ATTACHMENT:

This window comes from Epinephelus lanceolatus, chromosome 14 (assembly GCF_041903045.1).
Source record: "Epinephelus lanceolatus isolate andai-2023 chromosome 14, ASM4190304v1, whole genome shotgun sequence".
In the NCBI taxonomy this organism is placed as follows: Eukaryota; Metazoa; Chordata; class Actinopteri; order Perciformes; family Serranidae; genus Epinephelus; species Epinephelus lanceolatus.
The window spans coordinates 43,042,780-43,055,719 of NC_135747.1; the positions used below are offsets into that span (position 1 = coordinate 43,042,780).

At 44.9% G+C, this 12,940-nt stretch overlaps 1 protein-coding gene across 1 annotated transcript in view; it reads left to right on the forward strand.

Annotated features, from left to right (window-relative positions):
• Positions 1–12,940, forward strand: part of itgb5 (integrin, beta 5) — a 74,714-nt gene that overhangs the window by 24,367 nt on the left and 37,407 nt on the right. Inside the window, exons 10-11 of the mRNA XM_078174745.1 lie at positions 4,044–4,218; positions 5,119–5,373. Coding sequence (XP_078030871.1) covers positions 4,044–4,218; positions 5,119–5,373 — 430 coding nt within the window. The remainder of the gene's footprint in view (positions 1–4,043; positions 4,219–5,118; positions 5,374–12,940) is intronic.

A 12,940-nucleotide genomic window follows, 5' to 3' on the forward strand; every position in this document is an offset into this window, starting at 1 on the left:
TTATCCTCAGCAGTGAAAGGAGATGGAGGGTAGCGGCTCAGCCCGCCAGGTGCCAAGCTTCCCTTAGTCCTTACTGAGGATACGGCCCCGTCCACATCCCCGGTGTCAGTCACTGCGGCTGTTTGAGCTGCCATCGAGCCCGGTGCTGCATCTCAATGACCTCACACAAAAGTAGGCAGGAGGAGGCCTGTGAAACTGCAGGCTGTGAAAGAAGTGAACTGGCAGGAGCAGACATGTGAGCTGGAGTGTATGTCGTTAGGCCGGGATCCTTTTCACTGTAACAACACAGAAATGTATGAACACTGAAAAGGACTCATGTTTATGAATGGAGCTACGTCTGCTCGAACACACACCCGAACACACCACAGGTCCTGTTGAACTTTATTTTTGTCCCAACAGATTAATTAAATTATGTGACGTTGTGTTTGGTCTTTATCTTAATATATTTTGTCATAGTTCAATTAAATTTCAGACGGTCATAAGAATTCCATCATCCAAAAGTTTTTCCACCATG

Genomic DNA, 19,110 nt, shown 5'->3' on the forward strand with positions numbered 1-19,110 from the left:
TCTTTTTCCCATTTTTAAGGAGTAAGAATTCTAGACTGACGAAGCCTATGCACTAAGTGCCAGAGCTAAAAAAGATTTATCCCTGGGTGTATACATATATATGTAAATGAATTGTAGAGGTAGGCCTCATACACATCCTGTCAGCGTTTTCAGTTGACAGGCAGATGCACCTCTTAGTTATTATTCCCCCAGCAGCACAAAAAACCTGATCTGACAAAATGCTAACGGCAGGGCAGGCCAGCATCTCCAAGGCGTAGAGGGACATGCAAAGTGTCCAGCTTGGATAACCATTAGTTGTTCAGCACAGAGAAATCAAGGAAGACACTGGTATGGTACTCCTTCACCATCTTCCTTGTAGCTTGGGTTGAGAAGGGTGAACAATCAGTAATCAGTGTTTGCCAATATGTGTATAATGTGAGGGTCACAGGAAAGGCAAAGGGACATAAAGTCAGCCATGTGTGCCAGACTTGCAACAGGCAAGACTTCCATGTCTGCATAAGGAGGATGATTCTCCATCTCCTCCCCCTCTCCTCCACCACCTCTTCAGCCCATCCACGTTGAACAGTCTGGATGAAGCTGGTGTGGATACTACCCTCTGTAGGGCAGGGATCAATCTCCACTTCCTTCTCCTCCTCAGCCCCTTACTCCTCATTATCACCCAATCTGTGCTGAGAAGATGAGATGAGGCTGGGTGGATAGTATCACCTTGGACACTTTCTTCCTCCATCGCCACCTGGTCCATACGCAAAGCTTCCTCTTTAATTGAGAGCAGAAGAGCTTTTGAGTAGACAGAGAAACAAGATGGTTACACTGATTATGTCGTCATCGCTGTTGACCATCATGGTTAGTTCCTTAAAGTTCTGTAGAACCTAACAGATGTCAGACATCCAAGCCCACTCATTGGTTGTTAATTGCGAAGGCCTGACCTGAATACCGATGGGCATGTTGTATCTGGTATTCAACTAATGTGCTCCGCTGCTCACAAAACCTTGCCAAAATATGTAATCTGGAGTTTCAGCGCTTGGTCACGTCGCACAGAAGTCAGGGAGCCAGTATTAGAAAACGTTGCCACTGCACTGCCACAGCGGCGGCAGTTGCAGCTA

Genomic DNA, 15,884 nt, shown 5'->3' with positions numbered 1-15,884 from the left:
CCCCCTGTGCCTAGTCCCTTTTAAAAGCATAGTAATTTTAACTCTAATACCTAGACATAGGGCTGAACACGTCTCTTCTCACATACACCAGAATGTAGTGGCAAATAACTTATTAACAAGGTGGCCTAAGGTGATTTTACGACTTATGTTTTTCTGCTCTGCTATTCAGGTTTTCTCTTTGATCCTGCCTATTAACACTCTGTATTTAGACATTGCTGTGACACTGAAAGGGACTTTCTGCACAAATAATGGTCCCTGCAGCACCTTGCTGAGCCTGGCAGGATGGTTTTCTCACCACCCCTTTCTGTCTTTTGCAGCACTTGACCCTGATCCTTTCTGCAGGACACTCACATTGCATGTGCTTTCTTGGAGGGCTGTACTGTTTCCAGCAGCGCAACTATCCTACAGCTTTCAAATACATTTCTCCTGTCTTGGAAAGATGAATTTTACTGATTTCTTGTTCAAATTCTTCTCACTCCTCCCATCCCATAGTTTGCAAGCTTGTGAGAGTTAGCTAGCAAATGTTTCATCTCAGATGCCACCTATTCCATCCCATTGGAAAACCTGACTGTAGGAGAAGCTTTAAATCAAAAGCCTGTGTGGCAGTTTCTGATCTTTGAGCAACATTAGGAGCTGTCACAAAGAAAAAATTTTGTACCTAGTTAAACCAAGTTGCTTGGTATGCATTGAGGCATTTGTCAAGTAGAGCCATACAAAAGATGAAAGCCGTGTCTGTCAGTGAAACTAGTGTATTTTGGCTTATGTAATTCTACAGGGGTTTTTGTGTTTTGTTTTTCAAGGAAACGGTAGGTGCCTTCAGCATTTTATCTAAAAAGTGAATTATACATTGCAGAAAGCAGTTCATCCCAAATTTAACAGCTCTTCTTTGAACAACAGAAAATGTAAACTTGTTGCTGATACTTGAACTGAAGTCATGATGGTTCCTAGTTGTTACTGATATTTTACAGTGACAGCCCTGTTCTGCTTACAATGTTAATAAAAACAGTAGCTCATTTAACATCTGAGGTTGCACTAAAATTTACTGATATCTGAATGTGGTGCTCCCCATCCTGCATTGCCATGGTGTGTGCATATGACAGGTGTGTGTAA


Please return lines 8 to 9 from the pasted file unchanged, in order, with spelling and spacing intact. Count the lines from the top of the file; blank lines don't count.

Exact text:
A 12,940-nucleotide genomic window follows, 5' to 3' on the forward strand; every position in this document is an offset into this window, starting at 1 on the left:
TTATCCTCAGCAGTGAAAGGAGATGGAGGGTAGCGGCTCAGCCCGCCAGGTGCCAAGCTTCCCTTAGTCCTTACTGAGGATACGGCCCCGTCCACATCCCCGGTGTCAGTCACTGCGGCTGTTTGAGCTGCCATCGAGCCCGGTGCTGCATCTCAATGACCTCACACAAAAGTAGGCAGGAGGAGGCCTGTGAAACTGCAGGCTGTGAAAGAAGTGAACTGGCAGGAGCAGACATGTGAGCTGGAGTGTATGTCGTTAGGCCGGGATCCTTTTCACTGTAACAACACAGAAATGTATGAACACTGAAAAGGACTCATGTTTATGAATGGAGCTACGTCTGCTCGAACACACACCCGAACACACCACAGGTCCTGTTGAACTTTATTTTTGTCCCAACAGATTAATTAAATTATGTGACGTTGTGTTTGGTCTTTATCTTAATATATTTTGTCATAGTTCAATTAAATTTCAGACGGTCATAAGAATTCCATCATCCAAAAGTTTTTCCACCATG